and headed by an Adviser that was in ES in the 80's teaching mortars in 85 to Battalion Cuscatlan
look it up, all there on the web
Anonymous said…
That was the most nonsensical, horribly spelled post I've ever read. It didn't really explain to me how you knew these things "for a fact."

PS - The internet is not the best source for accurate information.
Anonymous said…
I would agree. While the U.S. funded, trained, and help guide the counter-insurgency in El Salvador it has never been said that U.S. Green Berets threw babies in the air to impail them on bayonets. Sounds like an urban legend.

There is a monument inside the U.S. Embassy that lists the U.S. military personnel killed in El Salvador during the conflict. It lists many more names than we have hard of: the U.S. Navy Seal killed at the UCA waiting for his girlfriend, the Marines in the Zona Rosa, the Specials Forces Sergeant killed in the storming of El Paraiso, the two U.S. serviceman wounded when their helicopter was shot down who were then executed by the ERP in 1990. So, what were the other people on the monument, which lists over 40 names doing in El Salvador and how did the die, as many it seems were in combat? That said, I doubt they impaled babies on bayonets. Truth be known, what they were doing was as vicious and barbaric. This need to come out into the public light so these people may be judged for their actions.

Cheney and his ilk are involved in many nefarious things, but somehow drug smuggling into El Salvador does not seem one of them. I think you need to get your facts straight, as otherwise you negate your arguments.
Anonymous said…
On the one hand, it is hard to believe that Monterossa would have allowed a US advisor to be present knowing his troops were about to committ a massacre.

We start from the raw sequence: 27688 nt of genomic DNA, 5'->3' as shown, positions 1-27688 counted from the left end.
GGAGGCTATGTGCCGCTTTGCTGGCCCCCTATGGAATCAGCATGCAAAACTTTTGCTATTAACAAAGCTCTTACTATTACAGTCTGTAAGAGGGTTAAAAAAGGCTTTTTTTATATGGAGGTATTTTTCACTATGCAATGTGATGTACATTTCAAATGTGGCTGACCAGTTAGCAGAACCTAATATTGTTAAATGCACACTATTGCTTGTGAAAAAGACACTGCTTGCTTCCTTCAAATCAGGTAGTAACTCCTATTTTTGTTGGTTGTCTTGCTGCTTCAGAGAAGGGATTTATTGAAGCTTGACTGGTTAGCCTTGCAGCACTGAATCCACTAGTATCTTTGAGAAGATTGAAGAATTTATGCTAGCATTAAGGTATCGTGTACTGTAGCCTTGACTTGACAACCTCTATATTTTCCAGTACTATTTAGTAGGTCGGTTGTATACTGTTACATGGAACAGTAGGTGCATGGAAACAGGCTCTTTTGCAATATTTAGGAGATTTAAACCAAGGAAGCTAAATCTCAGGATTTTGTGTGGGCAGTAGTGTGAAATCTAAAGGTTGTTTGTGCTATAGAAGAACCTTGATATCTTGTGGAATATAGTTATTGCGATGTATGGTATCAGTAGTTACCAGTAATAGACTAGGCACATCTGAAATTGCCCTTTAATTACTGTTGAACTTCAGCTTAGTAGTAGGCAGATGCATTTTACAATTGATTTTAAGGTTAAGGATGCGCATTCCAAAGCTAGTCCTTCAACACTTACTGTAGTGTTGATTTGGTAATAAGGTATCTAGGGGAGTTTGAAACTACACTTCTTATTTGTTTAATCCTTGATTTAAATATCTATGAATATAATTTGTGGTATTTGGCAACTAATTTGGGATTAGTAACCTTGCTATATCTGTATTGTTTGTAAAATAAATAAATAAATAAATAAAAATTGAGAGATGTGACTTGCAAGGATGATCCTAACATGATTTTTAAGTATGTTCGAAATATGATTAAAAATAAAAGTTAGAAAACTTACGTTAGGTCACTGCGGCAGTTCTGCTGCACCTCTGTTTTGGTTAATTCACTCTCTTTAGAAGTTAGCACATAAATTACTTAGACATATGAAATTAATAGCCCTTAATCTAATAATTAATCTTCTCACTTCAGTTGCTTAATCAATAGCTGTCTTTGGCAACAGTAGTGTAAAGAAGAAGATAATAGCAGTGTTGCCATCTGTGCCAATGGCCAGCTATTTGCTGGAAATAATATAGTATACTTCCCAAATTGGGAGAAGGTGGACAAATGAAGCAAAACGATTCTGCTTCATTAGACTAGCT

On the other hand, after 2 US Embassy officials visited a nearby area (but did not actually inspect el Mozote due to safety issues) and reported by message back to the State Department that they could not confirm a massacre, then ambassador Dean Hinton sent another short message back to HQ advising that he believed that something bad happened, he could just not confirm the details.

It would be huge if a US Military advisor was on the spot. I just find this hard to believe, and this it could have been kept a secret all these years. Mark.
Anonymous said…
One should be suspicious of those who claim facts but do not provide sources...or their names.

Gilberto Osorio, whose nom de guerre was "Zalaya", described to me during an interview the planning, conduct, and execution of the assassination of Monterosa.

Osorio was one of the best explosive experts the FMLN had. He was Cuban trained / trained by North Vietnamese advisors operating out of Nicaragua.

He built the bomb placed in the radio equipment Monterosa was sucked into landing to retrieve thinking it was the FMLN's in-country broadcasting station - a thorn in Monterosa's side for months. When the radio equipment was secured in the colonel's helo, the bomb was detonated by remote control...Osorio fought with the PRTC but his explosives skills were relied upon in the attack on CEMFA in La Union, and in the training of JP-28, the sapper unit that successfully attacked El Pariso and blew Sergeant Greg Fronius' wounded body up so that only 17 pounds of remains were recovered.